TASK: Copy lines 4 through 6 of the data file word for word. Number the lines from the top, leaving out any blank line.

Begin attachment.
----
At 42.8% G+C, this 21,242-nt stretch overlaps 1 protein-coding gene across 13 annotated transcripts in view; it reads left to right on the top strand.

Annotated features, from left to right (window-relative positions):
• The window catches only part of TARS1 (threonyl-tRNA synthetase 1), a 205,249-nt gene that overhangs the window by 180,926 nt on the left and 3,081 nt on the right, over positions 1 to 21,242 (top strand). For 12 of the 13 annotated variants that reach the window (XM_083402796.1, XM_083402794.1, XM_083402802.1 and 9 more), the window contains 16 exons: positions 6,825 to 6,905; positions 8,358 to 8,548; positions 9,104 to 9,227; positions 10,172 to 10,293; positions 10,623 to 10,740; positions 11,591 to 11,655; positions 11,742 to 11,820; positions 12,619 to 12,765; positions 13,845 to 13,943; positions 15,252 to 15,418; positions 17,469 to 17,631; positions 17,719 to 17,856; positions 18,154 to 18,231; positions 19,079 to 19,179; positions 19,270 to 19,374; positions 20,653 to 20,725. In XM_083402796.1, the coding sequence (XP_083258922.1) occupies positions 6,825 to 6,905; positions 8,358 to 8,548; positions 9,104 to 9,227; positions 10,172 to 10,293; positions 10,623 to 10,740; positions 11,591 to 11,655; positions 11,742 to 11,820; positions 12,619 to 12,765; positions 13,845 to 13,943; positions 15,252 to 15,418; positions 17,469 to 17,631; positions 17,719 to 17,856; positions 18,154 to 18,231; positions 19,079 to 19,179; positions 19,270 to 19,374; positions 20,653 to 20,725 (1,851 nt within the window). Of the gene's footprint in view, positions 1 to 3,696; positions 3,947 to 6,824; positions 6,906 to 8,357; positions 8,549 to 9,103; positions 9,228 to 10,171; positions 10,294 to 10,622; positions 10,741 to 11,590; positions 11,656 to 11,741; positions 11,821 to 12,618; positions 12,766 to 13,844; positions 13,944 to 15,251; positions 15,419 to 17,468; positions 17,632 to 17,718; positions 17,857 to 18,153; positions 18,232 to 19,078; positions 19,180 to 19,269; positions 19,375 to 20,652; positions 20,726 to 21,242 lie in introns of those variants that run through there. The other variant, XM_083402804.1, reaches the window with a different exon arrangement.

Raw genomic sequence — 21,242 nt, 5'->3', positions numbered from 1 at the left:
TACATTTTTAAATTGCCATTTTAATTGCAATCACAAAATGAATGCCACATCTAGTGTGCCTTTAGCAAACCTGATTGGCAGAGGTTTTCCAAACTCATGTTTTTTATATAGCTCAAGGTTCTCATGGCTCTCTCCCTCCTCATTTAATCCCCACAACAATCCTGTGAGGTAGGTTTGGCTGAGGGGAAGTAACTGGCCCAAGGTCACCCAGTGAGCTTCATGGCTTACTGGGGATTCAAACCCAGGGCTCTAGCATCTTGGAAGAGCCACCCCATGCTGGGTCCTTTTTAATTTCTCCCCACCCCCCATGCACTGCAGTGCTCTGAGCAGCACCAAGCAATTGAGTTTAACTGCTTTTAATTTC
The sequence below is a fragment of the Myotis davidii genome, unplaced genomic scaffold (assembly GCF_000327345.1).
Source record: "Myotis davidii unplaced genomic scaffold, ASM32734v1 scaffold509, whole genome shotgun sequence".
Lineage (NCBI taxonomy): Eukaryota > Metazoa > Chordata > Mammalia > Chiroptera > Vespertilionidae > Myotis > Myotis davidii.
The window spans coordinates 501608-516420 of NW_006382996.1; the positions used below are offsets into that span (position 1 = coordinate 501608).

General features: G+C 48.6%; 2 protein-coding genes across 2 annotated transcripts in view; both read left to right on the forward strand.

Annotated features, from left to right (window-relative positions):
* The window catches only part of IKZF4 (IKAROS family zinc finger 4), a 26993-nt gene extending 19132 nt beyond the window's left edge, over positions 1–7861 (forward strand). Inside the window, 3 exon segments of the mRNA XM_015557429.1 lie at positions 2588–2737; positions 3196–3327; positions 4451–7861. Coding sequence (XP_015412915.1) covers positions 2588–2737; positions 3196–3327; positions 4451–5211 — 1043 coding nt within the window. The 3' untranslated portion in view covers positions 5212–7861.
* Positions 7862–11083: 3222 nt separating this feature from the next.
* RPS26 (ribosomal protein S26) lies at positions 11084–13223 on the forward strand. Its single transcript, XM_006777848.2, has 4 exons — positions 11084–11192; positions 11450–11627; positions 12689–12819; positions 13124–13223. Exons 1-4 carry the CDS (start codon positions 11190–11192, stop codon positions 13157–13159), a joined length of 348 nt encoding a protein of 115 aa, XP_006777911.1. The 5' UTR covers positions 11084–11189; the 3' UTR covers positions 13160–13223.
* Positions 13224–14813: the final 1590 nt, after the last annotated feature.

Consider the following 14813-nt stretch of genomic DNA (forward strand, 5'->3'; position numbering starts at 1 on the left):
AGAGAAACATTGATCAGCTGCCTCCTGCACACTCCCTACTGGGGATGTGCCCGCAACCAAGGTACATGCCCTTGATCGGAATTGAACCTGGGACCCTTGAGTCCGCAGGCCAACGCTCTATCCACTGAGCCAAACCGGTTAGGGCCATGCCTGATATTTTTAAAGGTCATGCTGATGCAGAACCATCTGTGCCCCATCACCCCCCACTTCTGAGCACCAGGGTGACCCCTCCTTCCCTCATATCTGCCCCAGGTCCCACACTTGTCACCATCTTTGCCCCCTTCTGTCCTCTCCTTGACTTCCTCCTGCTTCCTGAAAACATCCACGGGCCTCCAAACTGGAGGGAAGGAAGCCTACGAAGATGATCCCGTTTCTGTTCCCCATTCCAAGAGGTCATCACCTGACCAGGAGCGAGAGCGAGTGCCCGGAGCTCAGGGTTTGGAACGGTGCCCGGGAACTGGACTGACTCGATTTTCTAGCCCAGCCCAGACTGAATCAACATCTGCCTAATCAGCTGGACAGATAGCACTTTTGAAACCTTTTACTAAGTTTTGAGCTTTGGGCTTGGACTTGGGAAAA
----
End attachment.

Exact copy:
Raw genomic sequence — 21,242 nt, 5'->3', positions numbered from 1 at the left:
TACATTTTTAAATTGCCATTTTAATTGCAATCACAAAATGAATGCCACATCTAGTGTGCCTTTAGCAAACCTGATTGGCAGAGGTTTTCCAAACTCATGTTTTTTATATAGCTCAAGGTTCTCATGGCTCTCTCCCTCCTCATTTAATCCCCACAACAATCCTGTGAGGTAGGTTTGGCTGAGGGGAAGTAACTGGCCCAAGGTCACCCAGTGAGCTTCATGGCTTACTGGGGATTCAAACCCAGGGCTCTAGCATCTTGGAAGAGCCACCCCATGCTGGGTCCTTTTTAATTTCTCCCCACCCCCCATGCACTGCAGTGCTCTGAGCAGCACCAAGCAATTGAGTTTAACTGCTTTTAATTTC
The sequence below is a fragment of the Myotis davidii genome, unplaced genomic scaffold (assembly GCF_000327345.1).